The In-Between by Christos Tsiolkas captures the relationship between two middle age men, Perry and Ivan. Both are seeking love again, but also carry with them their own histories of regret that forever haunts them. Structurally, the novel is divided into a number of days spread over a several years. Through these glimpses into the everyday, we are given an insight into the challenges of balancing life in-between the past and the present.
I remember watching Shang-Chi and the Legend of the Ten Rings, one of the many films that makes up the Marvel universe. At the start of the film, there is a bus scene where the hero is confronted by a group of thugs. One of the things that always seems odd in this supposed ordinary situation is who are the other people in these scenes? For example, what is on the laptop sliced in half by a sword? Did it have a PhD on it in draft format? Was it backed up in the cloud? None of this is ever addressed. Ordinary people do not matter when there are superheroes around. Whereas for Christos Tsoilkas, these other people standing on the edge of the stage are often placed front and centre and given prime place with the narrative. Whether it is an old couple on a train returning from remembering a relative’s passing or a palliative nurse looking out her window after a long shift in which her patient passed away, these moments not only add perspective, but remind us that there are people who exist both in and beyond the book. This is something Michael Williams touches on in his review for the The Saturday Paper:
There’s a trick Christos Tsiolkas does in his eighth novel, The In-Between. At several points in the action, as the central drama plays out in the foreground, the focus drifts away. Tsiolkas brings our attention instead to a passing youth on the street or the gaze of another commuter.
Despite these glances away, The In-Between is an intensely interior book with Tsiolkas’s trademark unflinching intimacy and access to the thoughts, fears, rages and lusts of his characters. It makes these other moments all the more acute when they occur. They offer us an external view of proceedings, giving us the distance to see our protagonists afreshSource: Christos Tsiolkas – The In-Between by Michael Williams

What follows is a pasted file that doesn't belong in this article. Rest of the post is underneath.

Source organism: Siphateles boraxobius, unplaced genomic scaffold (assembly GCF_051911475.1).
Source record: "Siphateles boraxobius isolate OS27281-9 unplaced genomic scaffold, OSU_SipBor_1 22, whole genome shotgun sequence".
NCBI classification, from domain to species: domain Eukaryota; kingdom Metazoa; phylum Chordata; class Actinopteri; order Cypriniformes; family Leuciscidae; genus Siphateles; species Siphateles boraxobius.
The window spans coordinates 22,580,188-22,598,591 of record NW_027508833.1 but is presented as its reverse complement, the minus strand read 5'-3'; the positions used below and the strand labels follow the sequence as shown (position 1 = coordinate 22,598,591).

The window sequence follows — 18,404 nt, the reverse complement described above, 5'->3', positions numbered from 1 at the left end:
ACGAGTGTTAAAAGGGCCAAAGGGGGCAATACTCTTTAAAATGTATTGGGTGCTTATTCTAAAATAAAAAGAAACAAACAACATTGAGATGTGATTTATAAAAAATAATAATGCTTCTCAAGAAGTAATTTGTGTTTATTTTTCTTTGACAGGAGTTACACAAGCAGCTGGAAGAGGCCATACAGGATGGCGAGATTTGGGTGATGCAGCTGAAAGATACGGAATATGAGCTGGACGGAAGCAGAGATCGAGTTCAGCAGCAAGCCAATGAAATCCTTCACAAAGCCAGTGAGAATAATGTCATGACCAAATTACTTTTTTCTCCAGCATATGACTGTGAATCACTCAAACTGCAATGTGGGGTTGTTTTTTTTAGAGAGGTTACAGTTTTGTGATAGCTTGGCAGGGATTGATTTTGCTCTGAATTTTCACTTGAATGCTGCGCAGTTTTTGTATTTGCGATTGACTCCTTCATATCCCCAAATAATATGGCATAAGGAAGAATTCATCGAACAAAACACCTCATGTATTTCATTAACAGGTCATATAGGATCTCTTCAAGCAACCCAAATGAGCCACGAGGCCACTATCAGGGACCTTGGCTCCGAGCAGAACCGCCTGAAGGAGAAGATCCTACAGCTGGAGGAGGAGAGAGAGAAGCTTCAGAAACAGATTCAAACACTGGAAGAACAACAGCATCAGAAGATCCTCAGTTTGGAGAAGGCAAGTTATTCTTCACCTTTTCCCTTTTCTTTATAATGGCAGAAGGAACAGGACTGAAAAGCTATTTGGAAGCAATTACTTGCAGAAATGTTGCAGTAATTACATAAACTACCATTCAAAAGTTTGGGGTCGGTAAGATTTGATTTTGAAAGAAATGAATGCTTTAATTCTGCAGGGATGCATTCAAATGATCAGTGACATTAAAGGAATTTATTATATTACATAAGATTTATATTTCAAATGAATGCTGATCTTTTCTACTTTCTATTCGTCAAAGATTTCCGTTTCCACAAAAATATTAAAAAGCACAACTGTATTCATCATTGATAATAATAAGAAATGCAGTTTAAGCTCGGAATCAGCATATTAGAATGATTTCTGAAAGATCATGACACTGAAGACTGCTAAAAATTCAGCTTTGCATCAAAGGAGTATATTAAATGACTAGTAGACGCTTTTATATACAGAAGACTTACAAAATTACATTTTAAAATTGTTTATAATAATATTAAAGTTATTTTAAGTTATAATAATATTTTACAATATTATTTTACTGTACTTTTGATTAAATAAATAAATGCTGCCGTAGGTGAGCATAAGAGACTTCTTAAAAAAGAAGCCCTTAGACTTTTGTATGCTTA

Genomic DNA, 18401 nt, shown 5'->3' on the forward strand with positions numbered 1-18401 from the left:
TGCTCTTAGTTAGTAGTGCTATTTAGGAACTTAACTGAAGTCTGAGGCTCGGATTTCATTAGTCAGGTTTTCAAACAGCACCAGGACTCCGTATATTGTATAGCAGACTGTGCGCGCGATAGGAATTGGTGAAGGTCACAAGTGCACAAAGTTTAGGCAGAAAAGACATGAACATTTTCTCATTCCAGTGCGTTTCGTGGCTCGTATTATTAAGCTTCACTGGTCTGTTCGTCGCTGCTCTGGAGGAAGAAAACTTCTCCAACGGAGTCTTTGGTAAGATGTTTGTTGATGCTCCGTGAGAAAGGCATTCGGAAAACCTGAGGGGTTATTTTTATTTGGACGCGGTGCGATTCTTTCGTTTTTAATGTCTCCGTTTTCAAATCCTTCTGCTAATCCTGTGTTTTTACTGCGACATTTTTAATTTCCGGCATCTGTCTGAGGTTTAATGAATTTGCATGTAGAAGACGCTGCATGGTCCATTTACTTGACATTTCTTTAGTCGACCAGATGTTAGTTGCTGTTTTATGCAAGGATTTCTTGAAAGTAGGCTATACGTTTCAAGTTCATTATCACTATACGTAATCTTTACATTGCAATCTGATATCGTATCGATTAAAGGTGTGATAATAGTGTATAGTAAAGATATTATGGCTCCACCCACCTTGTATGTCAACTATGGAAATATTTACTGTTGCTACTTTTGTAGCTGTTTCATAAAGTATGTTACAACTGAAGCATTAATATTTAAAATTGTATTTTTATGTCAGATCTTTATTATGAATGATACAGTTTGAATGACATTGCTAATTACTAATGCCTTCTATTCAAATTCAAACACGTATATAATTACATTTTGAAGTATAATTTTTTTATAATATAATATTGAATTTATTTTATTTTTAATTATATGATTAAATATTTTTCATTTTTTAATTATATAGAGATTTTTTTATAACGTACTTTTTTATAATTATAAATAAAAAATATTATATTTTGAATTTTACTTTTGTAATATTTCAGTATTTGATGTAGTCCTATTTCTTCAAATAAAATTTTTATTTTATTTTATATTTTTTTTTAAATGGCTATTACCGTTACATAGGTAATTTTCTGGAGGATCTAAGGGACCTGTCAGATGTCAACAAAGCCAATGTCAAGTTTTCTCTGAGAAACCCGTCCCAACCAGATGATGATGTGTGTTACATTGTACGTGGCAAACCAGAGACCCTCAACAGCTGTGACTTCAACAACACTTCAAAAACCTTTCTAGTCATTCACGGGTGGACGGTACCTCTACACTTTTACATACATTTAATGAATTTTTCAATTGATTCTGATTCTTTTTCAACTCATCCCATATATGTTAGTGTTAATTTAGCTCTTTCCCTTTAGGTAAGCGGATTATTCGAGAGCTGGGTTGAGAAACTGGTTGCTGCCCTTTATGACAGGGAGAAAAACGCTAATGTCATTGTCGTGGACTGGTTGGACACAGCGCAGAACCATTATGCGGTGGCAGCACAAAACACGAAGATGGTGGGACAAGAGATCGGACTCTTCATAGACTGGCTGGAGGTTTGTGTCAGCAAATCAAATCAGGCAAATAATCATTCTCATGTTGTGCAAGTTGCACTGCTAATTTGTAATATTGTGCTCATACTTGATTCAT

What I like about Tsiolkas’ writing is his ability to capture the seemingly everyday. In The In-Between, he manages to make reference to everything from responses to Brittany Higgins rape allegation, changes to places like Preston and Frankston, Classic FM playing Talking Heads and Split Enz, the turn away from news and talk back, or capturing a situation on a smartphone. These various choices feel less like polemical statements, than being moments for the reader to ponder. As Tsiolkas stated in an interview with Raphael Epstein:
What I want from fiction is that it sets up questions.Source: Christos Tsiolkas’ new novel The In-Between – ABC Listen by ABC Radio Melbourne
Sean O’Beirne picks up on this in his review for The Monthly, when he talks about the unstable nature of our senses and perceptions.
Though of course plenty of writers can supply the smaller details, what makes Tsiolkas exceptional is his ability to show how excessive and unstable our senses are, how we never just enjoy our perceptions in some benign way, but find them turning continuously into greed, and then shame, and then greed again.Source: Christos Tsiolkas’s ‘The In-Between’ (Review) by Sean O’Beirne
Although the two central characters, Perry and Ivan, are in-between in so many ways, whether it be language, place, class or age, I feel that when it comes down to it, the book highlights how we are all in-between in some respect. For example, relationships are in-between, whether it be as a friend, a parent, a sibling. We are always in-between regarding the public and private. Conversations exist in-between. Knowing someone through social media, by ghosting them, exists in-between. As an extension of all this, I feel that the author too exists in this in-between, not dead, but not defined. Caught between characters, perspectives and points of view.
In a conversation with Tsiolkas, Rafael Epstein talks about how The In-Between allows readers to walking inside someone else’s shoes and see people more clearly. I am not sure if I all of the sudden know what other people think or feel after reading it, rather for me the novel provides a deeper appreciation of the other. For example, after rain, the grass often looks greener, while the smell of eucalyptus often perfumes the air. I felt the same after reading The In-Between, my world was not magically transformed, rather I was made more conscious of the world around. In response to Epstein’s comment, Tsiolkas suggests that,
Fiction puts you in shoes that are not comfortable.Source: Christos Tsiolkas’ new novel The In-Between – ABC Listen by ABC Radio Melbourne
I like this point. When you have uncomfortable shoes, how become aware of every step.
I saw The In-Between come up in my new releases in my local library app and decided to unwittingly dive in. I was not disappointed. I think this is one of those books that will linger with me for a long time.
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